Most assessments are used to gather relevant information about a person or candidate to find the best match for the...
Do you feel like 2020 lasted ten years instead of just one? If you do, you’re not alone. With everyone anticipating a new year’s turn, it can be difficult to keep your sales team engaged, especially with all of the zoom fatigue and pandemic burnout. As a leader, you can’t just rely on your team being intrinsically motivated, leaving it up to them to engage. Sometimes your team may be inherently motivated. But what happens when they aren’t as engaged?
If they are not careful, it can take anywhere from three months to a year for a new sales leader to burn through all their political capital, and it’s hard to gain it back when they do.
Coming into a new sales organization Mason as a sales leader has political capital. Political capital is defined as the trust, goodwill, and influence you have with organizations, teams, and individuals. It is also connected to the amount of “unbudgeted” spend you have. In layman’s terms, your “pull.”
Mason is a driven sales leader with an excellent track record of improving sales teams and increasing revenue. He has 17 years of sales and sales leadership experience and recently applied for a new role, a step up, with more responsibility with Widgets Inc.
When you first establish your business, you do it all; marketing manager, human resources, product or service expert, finance analyst, sales leader, etc. But there comes a time when you want to grow your business, and you know hiring a sales leader is a step in the right direction. Here are signs it’s time to hire a sales leader.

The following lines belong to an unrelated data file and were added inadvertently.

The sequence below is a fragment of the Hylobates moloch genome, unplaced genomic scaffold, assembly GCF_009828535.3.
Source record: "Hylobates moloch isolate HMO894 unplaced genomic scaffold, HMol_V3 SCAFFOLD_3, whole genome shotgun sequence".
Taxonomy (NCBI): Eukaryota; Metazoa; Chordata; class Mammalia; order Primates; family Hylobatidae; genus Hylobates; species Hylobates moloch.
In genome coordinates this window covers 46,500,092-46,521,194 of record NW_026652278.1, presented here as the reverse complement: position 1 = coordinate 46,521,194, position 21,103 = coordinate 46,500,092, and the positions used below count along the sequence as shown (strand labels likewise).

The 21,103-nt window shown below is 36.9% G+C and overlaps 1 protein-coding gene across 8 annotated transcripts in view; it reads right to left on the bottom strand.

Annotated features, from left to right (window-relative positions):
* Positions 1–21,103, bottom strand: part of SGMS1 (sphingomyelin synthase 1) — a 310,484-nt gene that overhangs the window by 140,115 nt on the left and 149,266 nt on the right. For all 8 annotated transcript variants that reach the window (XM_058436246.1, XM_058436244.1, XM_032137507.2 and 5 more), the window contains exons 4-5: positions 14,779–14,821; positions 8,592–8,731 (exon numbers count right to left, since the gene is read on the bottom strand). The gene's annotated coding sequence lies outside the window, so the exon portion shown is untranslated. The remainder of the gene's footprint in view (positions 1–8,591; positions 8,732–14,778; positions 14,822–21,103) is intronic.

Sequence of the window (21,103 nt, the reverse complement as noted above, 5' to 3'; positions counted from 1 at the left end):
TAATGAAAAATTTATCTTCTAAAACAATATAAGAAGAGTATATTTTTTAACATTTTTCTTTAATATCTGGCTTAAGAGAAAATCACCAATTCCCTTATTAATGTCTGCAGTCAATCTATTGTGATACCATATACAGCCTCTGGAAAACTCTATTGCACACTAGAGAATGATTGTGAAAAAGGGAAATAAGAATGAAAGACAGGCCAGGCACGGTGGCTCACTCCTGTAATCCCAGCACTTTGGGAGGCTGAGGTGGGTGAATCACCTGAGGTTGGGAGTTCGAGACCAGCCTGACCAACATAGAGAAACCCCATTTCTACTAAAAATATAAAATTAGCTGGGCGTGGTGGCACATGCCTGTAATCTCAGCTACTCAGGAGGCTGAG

Sales runs on relationships and communication. From the opening pitch to closing a deal, your sales team needs to communicate with their customers. What about with you or the team? Do you find it frustrating that your sales team is not speaking up during your meetings? Here are some ways to get your team engaged in meetings.
For some sales leaders approaching you, the CEO, can be nerve-wracking. They may think some questions are better left unsaid, either because they “should” know the answer but don’t, or because they are nervous about how you’ll react, or they may think it’s a dumb question.
Whether you were hired brand new to the company, or started out as a salesperson and were promoted to sales leader, you need to build credibility with your sales team. Establishing credibility as a leader is not something that happens overnight. It’s a process that involves time, effort, and patience, and is worth the investment for successful leadership.
Outside sales and inside sales have traditionally played in their own arenas. Outside salespeople regularly meet with clients or prospects in the field. Inside salespeople typically sell over the phone and web. But in today’s “new norm,” outside salespeople have had to stop meeting with clients face-to-face. They have now started to invade the turf of the inside salespeople. So, is this the end of the outside salesperson?